An uncluttered agglomeration

From 17 October 2012 we have this very wonderful curio by Emmanuel Mailly sent to us from his village in the North of France (possibly Saint-Aubin). He writes to us that he makes “music noisy but smart”. I’m about halfway into this delightful album and so far I don’t hear much out-and-out noise (with the possible exception of ‘Agglomerat’, which goes fairly nuts with the echo chamber and the tape manipulation), but I do hear plenty of ideas and invention. La Dynastie Des Polygones (NO LABEL) is a truly unique bric-a-brac item where the music is assembled from performances, tapes and overdubs done with exquisite care. But it’s not over-crowded bric-a-brac, nor is it overly “controlled”. Mailly plays all the instruments and does “programming”, which may imply some computer elements in the mix, but what I’m struck by so far is his restraint and abstemious approach to his methodology. I’ve heard my fair share of records where solo geniuses see fit to overdub multiple layers into oblivion, resulting in a clotted mess on the finished album where competing frequencies destroy each other in the internecine trench warfare of droning sludge. By contrast, M. Mailly has a refreshing lack of clutter in his musical space; instruments stand out; sounds can be heard, and they complement each other. The performances are eccentric, beautiful, simple, and clean. There are a lot of acoustic instruments, “crazy” or excessive effects are kept to a minimum, and good-natured humour abounds at every turn. I’d like to think if we were fortunate enough to be invited to his apartment we would find every fine art objet and wall-hanging arranged in perfect harmony with the small, minimal pieces of furniture. And then we would see his 15 stuffed monkeys sitting in jars in the corner. At least one track title, ‘Un Jardin Japonias’, indicates the miniaturist nature of his musical endeavours, where planning/organisation go hand in hand with a willingness to let the roots and grasses grow wild as they may.

If asked to convey more about these musical diamonds which sparkle for precious moments and then vanish in the night, I suppose I might grasp at metaphors for daydreaming and lucid visions; that fleeting instant of insight which can arise from a strong meditative chain of thought. This intangible aspect of the human brain has rarely been translated into audio form so successfully. One might almost think Mailly had invented the long wished-for “sonic helmet” which a composer need only slip over his cranium and plug into a complex automatic device in order to realise 15 glorious symphonies before lunchtime. I’m trying to get across the very natural feeling of these compositions, which are as perfect as wild flowers growing on a mountainside under a bright blue sky. If you’re a fan of The Faust Tapes, then I assume you favour a record whose very grooves can’t really contain the vast number of mad ideas that are packed into its seething vinyl surface. But I suspect Faust sweated blood (and nearly killed their poor engineer) in the sheer effort of making that record. Emmanuel Mailly makes it seem so easy. There’s an honesty and uncontrived simplicity to the way this musical half-mad balminess has been created that is very winning and companionable. On dirait un nouvel Pierre Bastien. Marc Gérenton provided the cover image which suggests just the right combination of nature and artifice – a surrealist bric-a-brac tree, growing sticks, human hands, a guitar, animal horns, and Magritte-like lathe-turned furnishings. At the hour that I write these lines, Mailly only appears to have two albums available, but he’s been practising his own unique brand of experimental music for 20 years. The aim appears to be “exposing” his sounds, performing in public and not concealing his methods, getting participants involved in the very process. A photo on his website shows you how children, at least, “get it” instantly. So should you.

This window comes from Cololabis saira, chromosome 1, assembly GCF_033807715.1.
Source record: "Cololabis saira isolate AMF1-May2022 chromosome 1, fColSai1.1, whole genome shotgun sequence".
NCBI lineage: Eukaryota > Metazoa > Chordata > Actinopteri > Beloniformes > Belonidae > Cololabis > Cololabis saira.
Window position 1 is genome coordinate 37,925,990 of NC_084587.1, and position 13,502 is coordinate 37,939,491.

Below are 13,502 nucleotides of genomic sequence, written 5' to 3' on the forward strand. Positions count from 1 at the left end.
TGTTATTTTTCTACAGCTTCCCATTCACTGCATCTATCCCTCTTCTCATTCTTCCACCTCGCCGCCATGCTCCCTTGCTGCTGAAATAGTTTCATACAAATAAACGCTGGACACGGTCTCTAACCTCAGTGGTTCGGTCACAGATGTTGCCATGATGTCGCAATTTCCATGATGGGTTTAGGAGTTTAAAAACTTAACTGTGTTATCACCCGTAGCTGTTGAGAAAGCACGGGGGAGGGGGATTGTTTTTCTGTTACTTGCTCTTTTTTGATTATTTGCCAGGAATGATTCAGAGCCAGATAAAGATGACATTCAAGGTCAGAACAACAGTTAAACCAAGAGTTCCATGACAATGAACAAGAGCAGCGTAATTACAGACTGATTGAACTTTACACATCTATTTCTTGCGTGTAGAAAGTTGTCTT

Emmanuel Mailly